Belfast Travel Guide
Introduction to Belfast
Belfast is the capital city of Northern Ireland and currently has a growing population of just over 250,000 people. The transformation of this once tiny 17th-century industrial village is nothing short of phenomenal. Belfast was built upon the production of linen, rope and most famously boat building making it a very hard working-class city.
The area has just celebrated the RMS Titanic’s 100th anniversary of its maiden voyage, which was famously built in the Harland and Wolff shipyards of Belfast. Although the story ended on a sour note, the ship was well known to have been the most technologically advanced and luxurious vessel in the world. Take a tour around the interesting and highly interactive Titanic Exhibition located in the mouth of Belfast’s port to gain a real life insight into the tragic voyage. Today, the city’s boat yards are frequently being turned into super- luxurious waterfront apartments with the Titanic Quarter and Victoria Square the largest regenerated areas. The waterfront is lined with modern art and an abundance of attractions have been drawn to the vicinity.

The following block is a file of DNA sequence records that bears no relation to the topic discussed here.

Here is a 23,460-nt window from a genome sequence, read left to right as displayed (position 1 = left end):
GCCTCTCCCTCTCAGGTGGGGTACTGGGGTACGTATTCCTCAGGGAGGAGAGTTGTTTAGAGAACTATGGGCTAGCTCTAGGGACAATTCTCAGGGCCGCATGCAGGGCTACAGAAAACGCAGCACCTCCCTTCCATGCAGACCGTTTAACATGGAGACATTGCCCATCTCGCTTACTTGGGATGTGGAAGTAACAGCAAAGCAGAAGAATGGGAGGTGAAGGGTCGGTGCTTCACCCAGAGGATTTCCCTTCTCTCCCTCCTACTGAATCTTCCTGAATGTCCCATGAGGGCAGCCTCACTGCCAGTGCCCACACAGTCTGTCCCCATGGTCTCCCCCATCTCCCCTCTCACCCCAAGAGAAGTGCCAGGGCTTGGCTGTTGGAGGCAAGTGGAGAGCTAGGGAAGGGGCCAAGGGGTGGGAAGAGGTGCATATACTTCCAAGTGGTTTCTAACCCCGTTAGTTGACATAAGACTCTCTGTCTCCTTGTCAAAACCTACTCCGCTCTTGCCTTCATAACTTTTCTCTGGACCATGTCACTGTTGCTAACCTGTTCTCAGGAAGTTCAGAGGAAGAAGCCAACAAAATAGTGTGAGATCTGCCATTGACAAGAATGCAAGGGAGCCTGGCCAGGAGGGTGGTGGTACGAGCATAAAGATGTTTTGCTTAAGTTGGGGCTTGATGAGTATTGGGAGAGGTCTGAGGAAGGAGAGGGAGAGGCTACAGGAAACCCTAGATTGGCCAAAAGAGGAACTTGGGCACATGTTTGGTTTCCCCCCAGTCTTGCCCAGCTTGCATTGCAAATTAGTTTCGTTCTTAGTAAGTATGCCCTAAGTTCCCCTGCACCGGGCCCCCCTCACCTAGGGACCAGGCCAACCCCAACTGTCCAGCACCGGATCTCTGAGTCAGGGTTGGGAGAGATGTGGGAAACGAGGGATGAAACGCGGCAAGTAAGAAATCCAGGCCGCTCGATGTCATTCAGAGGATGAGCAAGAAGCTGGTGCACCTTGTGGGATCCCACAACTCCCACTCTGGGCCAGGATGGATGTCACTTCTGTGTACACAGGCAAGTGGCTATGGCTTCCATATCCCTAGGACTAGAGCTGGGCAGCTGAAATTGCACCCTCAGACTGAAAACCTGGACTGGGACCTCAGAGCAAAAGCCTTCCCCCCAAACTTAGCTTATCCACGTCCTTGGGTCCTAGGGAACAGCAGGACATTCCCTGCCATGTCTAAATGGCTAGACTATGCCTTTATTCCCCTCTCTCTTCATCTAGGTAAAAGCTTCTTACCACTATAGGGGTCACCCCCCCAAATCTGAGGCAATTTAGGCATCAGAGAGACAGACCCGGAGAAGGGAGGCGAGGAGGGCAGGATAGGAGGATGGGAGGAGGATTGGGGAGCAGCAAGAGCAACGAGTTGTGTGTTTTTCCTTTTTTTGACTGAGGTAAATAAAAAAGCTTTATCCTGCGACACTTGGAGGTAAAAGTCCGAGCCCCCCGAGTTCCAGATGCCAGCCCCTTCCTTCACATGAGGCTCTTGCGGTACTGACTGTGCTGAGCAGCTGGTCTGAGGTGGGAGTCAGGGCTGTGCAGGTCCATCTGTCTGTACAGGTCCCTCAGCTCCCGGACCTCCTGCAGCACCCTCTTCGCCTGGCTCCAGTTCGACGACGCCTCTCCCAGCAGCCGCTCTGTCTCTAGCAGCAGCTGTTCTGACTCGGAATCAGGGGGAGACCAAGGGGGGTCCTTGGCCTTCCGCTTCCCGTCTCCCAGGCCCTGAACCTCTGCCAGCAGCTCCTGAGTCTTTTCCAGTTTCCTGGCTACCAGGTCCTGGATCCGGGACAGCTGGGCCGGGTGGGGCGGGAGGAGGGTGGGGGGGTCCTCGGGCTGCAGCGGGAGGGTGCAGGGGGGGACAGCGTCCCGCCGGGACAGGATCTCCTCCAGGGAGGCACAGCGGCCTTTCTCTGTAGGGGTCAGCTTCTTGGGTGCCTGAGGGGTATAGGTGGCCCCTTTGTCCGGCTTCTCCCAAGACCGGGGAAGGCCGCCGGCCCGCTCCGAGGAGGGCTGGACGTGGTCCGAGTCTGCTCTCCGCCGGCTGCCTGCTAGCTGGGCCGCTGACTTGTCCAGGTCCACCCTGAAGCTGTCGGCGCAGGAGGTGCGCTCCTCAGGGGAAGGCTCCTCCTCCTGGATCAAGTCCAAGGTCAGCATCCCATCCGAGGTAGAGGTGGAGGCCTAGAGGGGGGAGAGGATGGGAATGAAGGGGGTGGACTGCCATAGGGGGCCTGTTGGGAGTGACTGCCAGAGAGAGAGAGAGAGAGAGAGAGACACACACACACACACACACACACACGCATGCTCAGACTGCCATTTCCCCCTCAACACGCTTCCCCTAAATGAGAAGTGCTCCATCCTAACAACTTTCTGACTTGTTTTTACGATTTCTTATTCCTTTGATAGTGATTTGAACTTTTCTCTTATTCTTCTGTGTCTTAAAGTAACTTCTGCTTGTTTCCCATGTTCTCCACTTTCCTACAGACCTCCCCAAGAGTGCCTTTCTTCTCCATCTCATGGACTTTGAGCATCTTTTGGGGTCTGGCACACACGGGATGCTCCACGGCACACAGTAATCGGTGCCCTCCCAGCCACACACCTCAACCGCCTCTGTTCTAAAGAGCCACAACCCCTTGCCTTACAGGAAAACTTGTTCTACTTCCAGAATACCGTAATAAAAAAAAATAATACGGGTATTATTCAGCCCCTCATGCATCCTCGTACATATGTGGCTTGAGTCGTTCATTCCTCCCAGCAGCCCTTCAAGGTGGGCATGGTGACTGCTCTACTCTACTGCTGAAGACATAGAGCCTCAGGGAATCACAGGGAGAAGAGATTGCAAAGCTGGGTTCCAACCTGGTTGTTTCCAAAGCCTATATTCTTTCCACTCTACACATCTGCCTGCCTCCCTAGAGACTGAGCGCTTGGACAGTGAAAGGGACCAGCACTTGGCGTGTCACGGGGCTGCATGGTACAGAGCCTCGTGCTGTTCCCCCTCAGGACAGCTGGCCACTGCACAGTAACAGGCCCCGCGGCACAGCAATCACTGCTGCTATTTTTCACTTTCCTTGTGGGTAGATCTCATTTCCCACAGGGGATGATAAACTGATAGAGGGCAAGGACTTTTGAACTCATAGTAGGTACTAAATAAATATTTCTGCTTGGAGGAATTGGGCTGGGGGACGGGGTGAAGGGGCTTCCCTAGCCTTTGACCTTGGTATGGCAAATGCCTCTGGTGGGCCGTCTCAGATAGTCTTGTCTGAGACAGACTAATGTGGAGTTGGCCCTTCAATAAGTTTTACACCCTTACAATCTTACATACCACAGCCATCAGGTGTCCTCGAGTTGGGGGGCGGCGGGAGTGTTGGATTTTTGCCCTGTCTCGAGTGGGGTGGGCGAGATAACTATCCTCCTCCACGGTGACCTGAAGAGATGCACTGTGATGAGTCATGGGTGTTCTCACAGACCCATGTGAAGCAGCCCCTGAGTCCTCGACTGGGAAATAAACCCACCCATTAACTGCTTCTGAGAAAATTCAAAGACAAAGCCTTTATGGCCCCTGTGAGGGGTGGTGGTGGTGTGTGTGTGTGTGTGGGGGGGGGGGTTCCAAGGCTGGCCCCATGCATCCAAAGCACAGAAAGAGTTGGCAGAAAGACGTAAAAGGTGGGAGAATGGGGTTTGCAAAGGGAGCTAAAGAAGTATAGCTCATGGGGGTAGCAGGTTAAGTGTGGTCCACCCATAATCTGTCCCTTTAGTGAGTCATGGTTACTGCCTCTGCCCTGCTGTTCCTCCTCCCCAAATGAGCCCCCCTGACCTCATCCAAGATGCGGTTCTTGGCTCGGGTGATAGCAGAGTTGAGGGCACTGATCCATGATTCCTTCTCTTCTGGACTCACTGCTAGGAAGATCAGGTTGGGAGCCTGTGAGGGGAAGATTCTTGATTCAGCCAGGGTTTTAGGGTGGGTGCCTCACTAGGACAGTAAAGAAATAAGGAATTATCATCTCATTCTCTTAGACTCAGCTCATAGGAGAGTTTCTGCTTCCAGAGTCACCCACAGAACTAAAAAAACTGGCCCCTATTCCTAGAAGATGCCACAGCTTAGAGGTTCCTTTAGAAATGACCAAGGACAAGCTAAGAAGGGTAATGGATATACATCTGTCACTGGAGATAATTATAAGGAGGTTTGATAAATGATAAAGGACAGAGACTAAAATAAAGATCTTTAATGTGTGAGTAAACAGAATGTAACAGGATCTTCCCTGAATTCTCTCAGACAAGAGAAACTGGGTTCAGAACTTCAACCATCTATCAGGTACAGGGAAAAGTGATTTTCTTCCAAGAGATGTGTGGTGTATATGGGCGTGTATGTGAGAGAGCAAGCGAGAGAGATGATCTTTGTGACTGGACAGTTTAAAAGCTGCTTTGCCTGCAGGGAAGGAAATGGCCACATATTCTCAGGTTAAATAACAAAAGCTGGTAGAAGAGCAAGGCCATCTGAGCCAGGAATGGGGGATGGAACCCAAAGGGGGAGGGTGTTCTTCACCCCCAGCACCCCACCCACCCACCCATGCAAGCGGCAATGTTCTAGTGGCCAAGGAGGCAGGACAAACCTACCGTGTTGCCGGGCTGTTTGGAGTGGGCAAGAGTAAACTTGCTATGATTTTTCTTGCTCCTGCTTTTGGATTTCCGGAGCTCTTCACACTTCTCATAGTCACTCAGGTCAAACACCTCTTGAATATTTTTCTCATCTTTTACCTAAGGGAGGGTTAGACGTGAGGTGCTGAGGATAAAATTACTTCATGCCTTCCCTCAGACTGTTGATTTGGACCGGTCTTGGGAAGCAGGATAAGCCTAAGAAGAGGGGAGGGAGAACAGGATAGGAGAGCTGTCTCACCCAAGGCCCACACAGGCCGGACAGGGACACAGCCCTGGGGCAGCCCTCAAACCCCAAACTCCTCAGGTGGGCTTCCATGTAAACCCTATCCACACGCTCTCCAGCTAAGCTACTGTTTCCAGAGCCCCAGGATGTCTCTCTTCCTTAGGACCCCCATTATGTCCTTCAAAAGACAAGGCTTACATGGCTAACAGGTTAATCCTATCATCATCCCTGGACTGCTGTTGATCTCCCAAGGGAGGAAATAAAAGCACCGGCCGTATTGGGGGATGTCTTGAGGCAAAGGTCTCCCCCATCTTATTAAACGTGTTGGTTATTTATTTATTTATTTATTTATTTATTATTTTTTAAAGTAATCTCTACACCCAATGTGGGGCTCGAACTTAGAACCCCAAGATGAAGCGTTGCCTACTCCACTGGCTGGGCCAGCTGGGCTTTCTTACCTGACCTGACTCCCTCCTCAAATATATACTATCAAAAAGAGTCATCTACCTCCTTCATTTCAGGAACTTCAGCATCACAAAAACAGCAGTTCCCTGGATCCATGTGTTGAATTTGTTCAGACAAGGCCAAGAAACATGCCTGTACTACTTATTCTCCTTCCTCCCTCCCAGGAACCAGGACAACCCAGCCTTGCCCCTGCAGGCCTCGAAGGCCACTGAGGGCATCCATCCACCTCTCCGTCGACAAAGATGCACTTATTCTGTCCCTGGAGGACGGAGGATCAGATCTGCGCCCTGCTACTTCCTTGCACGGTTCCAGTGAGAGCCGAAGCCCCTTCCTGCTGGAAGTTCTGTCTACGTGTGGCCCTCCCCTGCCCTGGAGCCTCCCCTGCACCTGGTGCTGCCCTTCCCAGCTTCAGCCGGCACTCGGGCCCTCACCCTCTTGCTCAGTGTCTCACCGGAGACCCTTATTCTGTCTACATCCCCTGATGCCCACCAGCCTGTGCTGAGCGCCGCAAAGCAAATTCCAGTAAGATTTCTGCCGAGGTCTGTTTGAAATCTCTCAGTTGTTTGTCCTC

The city is also a well-known destination for its array of historic attractions and natural beauty spots including Cavehill, which stands 368 metres above the northern half of the city supplying spectacular views of the industrial cityscape. Neighbouring this is the site of Belfast Castle, which has stood for around 150 years and once housed monarchy. Visitors can wander around the grounds as well as dine at the onsite restaurant.
The nightlife in Belfast is full-on and all in good spirit. The maze of traditional Irish pubs are symbolic in Belfast as they were the safe haven for boat builders after a long day of graft. Pubs are lively and frequently offer local live musical shows accompanied by the odd cheer and beat-keeping foot-stomp. One to look out for is the Duke of York, a ‘proper pub’ that is incredibly popular with locals and visitors alike. Thankfully, the period of civil unrest in Belfast, known as The Troubles, spanning from 1969 to 1998 appears to have petered out allowing the city to shine in all of its glory.